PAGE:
Recent reports to Government have recommended exploring such fund holding options, as well as the voluntary enrolment of patients with chronic conditions.[7] The Government points to the high numbers of hospital admissions that could be avoided if patients with diabetes received more coordinated and integrated care in the community. But many issues remain unclear; for example, would the GP be the sole fund holder for payments for other diabetes health services such as allied health services, and what role would Medicare Locals  have in managing these or in coordinating care. Nor is it clear how perverse incentives, such as GPs ‘cherry picking’ healthier patients, could be fully avoided. It also remains possible that GPs could charge patients gap fees if the available funds run out.[8] If fully implemented so as to include other chronic diseases, this scheme would be a major shift in Medicare arrangements as it ‘introduces a whole new system of medical care’, something that has also been noted by the Government.[9]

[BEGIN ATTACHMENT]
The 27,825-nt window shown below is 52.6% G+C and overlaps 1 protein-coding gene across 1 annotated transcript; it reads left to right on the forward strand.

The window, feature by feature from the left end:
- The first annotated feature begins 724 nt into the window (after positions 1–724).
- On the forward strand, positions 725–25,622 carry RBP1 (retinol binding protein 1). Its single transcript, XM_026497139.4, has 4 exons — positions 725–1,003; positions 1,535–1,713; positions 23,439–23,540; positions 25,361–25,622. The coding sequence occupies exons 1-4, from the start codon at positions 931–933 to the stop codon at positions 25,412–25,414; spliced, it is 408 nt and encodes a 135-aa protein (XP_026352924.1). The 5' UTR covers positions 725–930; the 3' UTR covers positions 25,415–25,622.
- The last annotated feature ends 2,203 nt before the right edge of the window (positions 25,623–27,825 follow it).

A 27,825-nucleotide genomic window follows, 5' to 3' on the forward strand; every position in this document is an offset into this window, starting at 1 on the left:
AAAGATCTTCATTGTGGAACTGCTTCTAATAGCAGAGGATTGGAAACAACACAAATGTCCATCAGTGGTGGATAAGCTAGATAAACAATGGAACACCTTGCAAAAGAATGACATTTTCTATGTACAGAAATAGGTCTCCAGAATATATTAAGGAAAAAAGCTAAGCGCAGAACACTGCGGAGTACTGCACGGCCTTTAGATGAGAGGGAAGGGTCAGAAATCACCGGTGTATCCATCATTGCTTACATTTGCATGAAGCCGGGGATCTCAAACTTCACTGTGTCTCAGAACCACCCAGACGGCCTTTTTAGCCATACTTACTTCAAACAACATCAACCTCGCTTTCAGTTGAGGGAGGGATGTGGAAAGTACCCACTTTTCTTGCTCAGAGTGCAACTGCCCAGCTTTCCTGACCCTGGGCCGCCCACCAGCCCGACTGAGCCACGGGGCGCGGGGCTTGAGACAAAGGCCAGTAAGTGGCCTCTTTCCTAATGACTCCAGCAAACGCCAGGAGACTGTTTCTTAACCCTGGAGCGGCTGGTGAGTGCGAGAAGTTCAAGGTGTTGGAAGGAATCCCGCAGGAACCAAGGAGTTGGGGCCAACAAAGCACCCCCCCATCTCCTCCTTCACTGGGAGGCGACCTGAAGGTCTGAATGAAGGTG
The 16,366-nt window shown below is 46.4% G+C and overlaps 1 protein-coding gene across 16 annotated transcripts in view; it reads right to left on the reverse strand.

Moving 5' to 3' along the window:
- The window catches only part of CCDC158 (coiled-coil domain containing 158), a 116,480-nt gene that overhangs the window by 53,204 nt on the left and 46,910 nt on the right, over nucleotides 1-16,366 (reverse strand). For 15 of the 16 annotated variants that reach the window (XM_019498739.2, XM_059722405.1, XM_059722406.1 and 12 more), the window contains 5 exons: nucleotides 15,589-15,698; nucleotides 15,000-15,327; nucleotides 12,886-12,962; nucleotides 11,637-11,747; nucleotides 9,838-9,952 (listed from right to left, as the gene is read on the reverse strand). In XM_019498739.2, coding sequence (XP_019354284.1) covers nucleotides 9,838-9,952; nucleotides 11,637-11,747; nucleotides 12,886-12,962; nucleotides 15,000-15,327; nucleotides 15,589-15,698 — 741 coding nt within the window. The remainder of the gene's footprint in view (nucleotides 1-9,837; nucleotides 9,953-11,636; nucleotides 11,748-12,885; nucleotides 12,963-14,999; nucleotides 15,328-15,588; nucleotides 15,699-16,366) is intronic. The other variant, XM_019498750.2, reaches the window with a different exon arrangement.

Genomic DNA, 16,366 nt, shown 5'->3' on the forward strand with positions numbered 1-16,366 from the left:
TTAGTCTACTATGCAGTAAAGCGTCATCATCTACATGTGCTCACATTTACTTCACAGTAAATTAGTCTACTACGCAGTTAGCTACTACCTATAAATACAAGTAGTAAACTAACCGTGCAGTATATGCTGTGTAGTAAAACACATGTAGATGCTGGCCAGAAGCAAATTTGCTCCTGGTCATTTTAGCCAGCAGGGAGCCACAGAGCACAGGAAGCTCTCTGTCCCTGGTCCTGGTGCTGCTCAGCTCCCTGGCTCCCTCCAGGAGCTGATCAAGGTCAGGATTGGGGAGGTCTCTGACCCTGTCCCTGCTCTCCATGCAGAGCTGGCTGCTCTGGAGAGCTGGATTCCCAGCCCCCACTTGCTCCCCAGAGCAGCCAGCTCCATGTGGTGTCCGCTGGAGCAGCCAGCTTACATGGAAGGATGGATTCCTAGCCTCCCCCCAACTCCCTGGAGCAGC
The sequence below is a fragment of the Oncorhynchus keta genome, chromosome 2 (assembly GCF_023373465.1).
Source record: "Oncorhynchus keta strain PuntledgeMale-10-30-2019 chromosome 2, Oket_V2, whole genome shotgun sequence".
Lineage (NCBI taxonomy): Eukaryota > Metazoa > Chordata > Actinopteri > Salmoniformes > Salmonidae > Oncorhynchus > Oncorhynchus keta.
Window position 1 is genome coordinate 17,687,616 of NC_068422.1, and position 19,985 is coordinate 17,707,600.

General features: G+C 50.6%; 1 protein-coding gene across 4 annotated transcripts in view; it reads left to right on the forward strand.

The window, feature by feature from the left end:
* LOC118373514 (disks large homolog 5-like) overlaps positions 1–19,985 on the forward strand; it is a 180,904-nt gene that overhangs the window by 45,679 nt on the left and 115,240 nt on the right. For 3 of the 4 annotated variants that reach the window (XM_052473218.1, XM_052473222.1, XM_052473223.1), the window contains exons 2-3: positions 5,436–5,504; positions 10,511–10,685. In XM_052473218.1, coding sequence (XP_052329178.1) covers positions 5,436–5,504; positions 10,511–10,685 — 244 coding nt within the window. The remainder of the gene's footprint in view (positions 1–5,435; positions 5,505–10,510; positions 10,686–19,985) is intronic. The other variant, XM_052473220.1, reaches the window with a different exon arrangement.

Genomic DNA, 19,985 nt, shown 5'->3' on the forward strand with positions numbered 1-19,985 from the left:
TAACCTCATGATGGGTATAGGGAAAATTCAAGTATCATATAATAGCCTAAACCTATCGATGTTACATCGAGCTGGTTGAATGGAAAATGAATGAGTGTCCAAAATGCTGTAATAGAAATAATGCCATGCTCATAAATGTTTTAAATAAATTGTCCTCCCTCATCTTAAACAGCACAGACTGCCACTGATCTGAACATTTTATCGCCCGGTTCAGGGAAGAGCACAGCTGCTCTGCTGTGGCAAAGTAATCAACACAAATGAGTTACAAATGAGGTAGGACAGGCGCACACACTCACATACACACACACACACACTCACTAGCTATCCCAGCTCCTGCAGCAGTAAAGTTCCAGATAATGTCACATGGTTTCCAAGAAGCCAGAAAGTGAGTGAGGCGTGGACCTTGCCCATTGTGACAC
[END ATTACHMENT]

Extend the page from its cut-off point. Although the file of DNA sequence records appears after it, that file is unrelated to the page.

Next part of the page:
The Australian Medical Association (AMA) has been critical of this scheme and an apparent lack of consultation over its development.[10] On the other hand, Diabetes Australia has welcomed the new funding model.[11]

Budget proposals for the prevention of chronic illnesses—such as the tobacco excise, anti-smoking campaign funds and funding to address binge drinking—have been broadly welcomed by public health advocates. But the failure to adopt other recommendations of the Preventative Health Taskforce, such as bans on alcohol advertising during broadcasts of sporting events and restrictions on junk food advertising, has led some to question whether the Government’s commitment to prevention can withstand the interests of powerful lobby groups.[12]